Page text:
Captive Professional Entities
The Act also expands the definition of a captive professional entity. This expansion will affect the analysis of the reporting and other requirements applicable to certain transactions.
Captive professional entities are physician-owned entities that generally exist to serve a hospital, health system, medical school or medical foundation, and may be directly or indirectly controlled by such entity. Currently, a captive professional entity is formally defined as a professional corporation, LLC or other entity formed to render professional services where the beneficial owner physician is employed by, or otherwise designated by, a hospital or hospital system. Effective October 1, 2016, a partnership may also be a captive professional entity.
In addition, the Act makes clear that if the physician who serves as the beneficial owner of the captive entity is directly or indirectly employed, controlled by, subject to the direction of or otherwise designated by a hospital, health system, medical school, medical foundation or any entity that controls, is controlled by or is under common control with such entities, then the entity will indeed be considered a "captive."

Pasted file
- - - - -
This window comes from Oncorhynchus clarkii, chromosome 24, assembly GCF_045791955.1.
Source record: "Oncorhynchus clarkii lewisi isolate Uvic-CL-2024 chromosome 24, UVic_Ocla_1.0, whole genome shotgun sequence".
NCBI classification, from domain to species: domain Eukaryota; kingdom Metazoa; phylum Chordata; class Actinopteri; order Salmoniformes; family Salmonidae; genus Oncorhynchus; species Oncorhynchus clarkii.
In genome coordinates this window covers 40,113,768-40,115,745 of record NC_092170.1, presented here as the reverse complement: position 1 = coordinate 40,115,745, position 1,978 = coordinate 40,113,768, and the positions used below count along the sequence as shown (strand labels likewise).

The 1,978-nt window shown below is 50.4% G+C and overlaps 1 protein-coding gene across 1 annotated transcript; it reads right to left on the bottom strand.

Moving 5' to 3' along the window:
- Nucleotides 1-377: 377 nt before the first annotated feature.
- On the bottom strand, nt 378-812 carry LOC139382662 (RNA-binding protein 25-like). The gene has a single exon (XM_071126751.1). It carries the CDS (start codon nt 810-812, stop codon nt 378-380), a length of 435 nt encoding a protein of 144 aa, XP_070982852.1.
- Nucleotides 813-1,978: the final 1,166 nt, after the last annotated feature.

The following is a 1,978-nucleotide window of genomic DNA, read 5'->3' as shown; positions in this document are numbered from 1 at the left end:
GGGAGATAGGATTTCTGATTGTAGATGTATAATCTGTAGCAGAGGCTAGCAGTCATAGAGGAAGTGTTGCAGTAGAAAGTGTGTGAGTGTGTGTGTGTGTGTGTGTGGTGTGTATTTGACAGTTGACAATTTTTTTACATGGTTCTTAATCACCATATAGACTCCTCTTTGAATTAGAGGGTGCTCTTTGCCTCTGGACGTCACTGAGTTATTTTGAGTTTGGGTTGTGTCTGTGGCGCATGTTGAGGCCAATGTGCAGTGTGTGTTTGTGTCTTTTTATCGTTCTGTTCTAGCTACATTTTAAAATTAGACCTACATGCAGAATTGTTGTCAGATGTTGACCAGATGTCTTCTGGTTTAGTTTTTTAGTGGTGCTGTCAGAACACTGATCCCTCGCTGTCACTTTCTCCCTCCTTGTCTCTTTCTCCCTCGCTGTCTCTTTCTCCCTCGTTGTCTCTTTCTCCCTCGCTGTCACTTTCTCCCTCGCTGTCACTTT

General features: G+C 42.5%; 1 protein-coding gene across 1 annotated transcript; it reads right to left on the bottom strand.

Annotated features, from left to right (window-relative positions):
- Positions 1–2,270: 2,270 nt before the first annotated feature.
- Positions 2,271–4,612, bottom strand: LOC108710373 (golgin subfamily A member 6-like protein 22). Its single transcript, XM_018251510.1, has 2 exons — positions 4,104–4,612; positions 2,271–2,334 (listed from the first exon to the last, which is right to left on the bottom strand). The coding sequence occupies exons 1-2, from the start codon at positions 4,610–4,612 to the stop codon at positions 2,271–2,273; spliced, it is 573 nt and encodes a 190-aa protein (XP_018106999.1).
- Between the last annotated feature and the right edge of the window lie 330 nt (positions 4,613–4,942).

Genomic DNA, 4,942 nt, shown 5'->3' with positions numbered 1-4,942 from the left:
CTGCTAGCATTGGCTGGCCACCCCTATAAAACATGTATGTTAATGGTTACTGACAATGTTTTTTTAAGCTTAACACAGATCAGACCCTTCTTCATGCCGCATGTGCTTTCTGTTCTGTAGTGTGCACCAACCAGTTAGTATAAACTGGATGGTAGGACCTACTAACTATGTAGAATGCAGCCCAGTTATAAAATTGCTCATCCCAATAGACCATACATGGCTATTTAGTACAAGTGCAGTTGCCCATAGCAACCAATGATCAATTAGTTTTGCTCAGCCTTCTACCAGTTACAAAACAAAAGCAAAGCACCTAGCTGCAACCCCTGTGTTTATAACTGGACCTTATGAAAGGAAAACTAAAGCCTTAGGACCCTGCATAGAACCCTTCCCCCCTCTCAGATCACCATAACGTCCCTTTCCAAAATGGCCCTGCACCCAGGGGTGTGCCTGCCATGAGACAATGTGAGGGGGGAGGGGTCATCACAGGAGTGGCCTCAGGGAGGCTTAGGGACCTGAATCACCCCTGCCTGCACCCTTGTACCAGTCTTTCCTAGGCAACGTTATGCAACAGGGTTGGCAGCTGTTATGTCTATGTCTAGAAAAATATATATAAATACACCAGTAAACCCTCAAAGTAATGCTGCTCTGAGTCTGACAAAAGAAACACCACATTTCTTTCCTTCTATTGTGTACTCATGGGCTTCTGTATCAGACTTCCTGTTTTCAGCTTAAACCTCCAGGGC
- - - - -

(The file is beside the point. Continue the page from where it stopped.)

As is currently required, if there is a material change to the business or corporate structure of a group practice, the parties must notify the Attorney General prior to the transaction and DPH after the transaction. The expanded definition of a "captive professional entity" may bring more certainty to when group practice transactions with "captives" must be reported.
More Changes to Patient (and other) Notices
Hospitals now need to add yet another component to their bills. Currently, hospitals are required to include in their bills to patients (and to third party payors unless previously provided) an explanation of any items identified by code or initials. Efective October 1, 2016, all hospitals must also include the hospital’s cost-to-charge ratio in their bills to patients and in their bills to third party payors, unless such information was previously provided. Hospitals should update their forms accordingly.